Katy Jon Went Transgender Awareness MonthAs an antidote, it has been a pleasure and a privilege to be involved in several talks and discussions during Trans Awareness Week, or even a full month being celebrated by some. UEA, my local university, was particularly busy with events on each day, in conjunction with other societies such as FemSoc and Pride. Events covered non-binary questions, trans student politics, Ava Rollason sharing her colourful life and journey, and the growth of diversity and even dissent within and towards trans* identities.

Trans Visibility without the Violence

Trans people have indeed reached a “tipping point” and yet that has not diminished their risk of harm – self, and assailant-based. With shockingly high suicide risks, 80% consider it, and 33-50% act on it, trans people are especially vulnerable, and now, especially visible.

With around 0.75 to 2.5% or more people identifying as transgender and/or non-binary, one interesting visualisation is that there could be on average around 250-1000 trans* people at each UK premiership football match.

Visibility without risk of violence is what trans people are seeking, although many would no doubt prefer a form of passing invisibility as opposed to a discriminatory erasure or prejudicial ignorance.

Candle burning in the darkMany have called 2015 the year of transgender visibility, after 2014’s “transgender tipping point” but what does that make 2016? One hopes that whilst deaths and murders are on the rise, that also, acceptance, diversity, and rights, are also increasing, and the killings are a temporary peak and will subside as countries make healthcare and transition access easier and more affordable, reducing the risks of sex work as a means of paying for surgeries. It should be noted that the primary victims of trans violence are trans people of colour, and that Trans Lives Matter and Black Lives Matter should be trending side by side, particularly as they were at the forefront of the emergence of trans rights in the USA. This month we remember the dead, celebrate the living, and offer hope to transgender people all over the world, and stand against the hate that takes so many of our lives.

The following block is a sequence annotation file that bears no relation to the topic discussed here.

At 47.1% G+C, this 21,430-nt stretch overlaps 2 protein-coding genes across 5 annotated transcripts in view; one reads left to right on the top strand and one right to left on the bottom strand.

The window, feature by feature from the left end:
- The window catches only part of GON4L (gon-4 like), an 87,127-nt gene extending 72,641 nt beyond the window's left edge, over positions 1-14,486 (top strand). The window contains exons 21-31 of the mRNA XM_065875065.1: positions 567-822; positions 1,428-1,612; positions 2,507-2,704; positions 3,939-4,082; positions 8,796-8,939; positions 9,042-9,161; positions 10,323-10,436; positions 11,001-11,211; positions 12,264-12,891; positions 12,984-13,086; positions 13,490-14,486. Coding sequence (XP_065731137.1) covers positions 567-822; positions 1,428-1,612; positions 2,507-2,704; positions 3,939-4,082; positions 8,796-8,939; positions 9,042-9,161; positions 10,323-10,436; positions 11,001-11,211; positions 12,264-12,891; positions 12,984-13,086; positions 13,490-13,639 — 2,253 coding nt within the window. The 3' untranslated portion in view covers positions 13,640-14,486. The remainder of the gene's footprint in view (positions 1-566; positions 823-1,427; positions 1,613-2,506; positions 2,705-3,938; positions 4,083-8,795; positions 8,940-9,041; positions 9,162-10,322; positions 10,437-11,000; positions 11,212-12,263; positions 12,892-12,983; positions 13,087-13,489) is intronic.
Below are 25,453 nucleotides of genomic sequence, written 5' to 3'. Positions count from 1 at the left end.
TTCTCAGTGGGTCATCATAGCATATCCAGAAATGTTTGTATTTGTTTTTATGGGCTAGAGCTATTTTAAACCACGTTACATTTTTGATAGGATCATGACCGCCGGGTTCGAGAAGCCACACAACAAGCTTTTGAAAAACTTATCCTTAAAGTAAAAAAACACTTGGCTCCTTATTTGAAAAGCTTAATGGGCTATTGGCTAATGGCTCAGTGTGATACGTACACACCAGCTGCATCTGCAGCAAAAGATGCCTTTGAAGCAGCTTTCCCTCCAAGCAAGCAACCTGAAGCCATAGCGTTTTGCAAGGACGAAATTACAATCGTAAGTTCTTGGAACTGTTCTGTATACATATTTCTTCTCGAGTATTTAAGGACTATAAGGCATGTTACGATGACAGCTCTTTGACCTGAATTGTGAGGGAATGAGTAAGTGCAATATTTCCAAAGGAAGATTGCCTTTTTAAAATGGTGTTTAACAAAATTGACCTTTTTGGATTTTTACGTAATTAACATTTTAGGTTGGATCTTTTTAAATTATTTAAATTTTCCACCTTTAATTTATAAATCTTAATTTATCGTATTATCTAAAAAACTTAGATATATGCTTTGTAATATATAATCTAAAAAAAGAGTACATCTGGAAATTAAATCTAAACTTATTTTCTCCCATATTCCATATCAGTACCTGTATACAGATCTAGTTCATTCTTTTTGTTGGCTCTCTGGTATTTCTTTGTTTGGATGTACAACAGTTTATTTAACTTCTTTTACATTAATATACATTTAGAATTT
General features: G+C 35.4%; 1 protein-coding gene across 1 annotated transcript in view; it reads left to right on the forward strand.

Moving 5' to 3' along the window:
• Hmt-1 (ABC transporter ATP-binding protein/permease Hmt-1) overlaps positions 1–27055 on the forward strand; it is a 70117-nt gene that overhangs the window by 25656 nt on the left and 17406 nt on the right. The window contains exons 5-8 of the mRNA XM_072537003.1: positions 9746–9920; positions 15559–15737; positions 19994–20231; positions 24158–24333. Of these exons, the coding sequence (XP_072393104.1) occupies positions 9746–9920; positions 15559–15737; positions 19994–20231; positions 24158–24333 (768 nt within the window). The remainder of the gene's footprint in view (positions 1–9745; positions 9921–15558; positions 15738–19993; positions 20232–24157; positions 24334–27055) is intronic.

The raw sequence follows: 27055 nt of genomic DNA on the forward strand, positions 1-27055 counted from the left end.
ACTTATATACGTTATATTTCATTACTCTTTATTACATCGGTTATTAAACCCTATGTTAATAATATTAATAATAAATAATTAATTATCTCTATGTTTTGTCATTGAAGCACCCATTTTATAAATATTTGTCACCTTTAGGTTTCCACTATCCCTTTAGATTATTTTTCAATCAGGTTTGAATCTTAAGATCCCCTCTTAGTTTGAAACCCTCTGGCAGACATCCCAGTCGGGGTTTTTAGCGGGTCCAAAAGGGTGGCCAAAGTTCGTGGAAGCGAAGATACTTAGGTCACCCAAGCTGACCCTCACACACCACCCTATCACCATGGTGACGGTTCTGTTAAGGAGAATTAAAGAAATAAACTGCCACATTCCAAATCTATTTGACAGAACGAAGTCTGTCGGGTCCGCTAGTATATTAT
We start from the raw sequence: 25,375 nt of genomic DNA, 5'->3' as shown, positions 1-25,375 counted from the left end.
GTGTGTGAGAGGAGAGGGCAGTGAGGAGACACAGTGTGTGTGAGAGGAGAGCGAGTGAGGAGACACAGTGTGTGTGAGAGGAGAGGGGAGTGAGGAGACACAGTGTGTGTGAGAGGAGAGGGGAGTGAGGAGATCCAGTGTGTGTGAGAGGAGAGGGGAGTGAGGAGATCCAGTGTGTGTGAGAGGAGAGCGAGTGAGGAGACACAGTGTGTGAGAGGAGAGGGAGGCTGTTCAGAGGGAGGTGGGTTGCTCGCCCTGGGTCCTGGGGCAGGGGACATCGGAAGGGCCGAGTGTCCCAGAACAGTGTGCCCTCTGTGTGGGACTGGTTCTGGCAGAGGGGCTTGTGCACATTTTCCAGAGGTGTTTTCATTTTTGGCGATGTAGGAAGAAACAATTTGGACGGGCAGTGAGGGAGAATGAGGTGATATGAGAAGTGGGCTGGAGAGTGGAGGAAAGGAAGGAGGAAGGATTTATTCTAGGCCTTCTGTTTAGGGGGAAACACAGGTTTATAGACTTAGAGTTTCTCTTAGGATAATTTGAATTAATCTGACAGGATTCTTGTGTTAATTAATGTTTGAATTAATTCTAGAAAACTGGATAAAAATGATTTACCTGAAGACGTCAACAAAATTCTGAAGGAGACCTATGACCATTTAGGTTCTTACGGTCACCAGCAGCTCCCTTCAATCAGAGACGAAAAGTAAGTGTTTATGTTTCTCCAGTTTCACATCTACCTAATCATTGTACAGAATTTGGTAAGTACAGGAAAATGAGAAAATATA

International Transgender Day of Visibility #TDOV

Transgender Day of Visibility #TDOV

The last day of Women’s History Month, the day before April Fool’s, is the International Trans Day of Visibility (TDOV), 31 March. Since 2009, it has sought to celebrate transgender positivity in contrast to the Transgender Day of Remembrance (TDOR) events around 20 November that draw attention to the high levels of violence and murder that trans people suffer in some countries. Even where murder is less likely, bullying, harassment, and discrimination can be part of the transphobic package that can add to the likelihood of suicide, which some 40% of trans people attempt, and twice that number, consider.

TDOV is an opportunity to portray positive role models, to let the many trans just coming out know that “it gets better“. I’ve spent ten plus years ‘out’ and it’s been a rocky road, with the almost requisite marriage break-up, suicide attempts, looks in the street, and transphobic abuse online. But that need not be everyone’s experience and for many, it is getting easier, with better support and a more accepting society.

SuperTrans Coming Out Transgender Visibility
SuperTrans ‘Coming Out’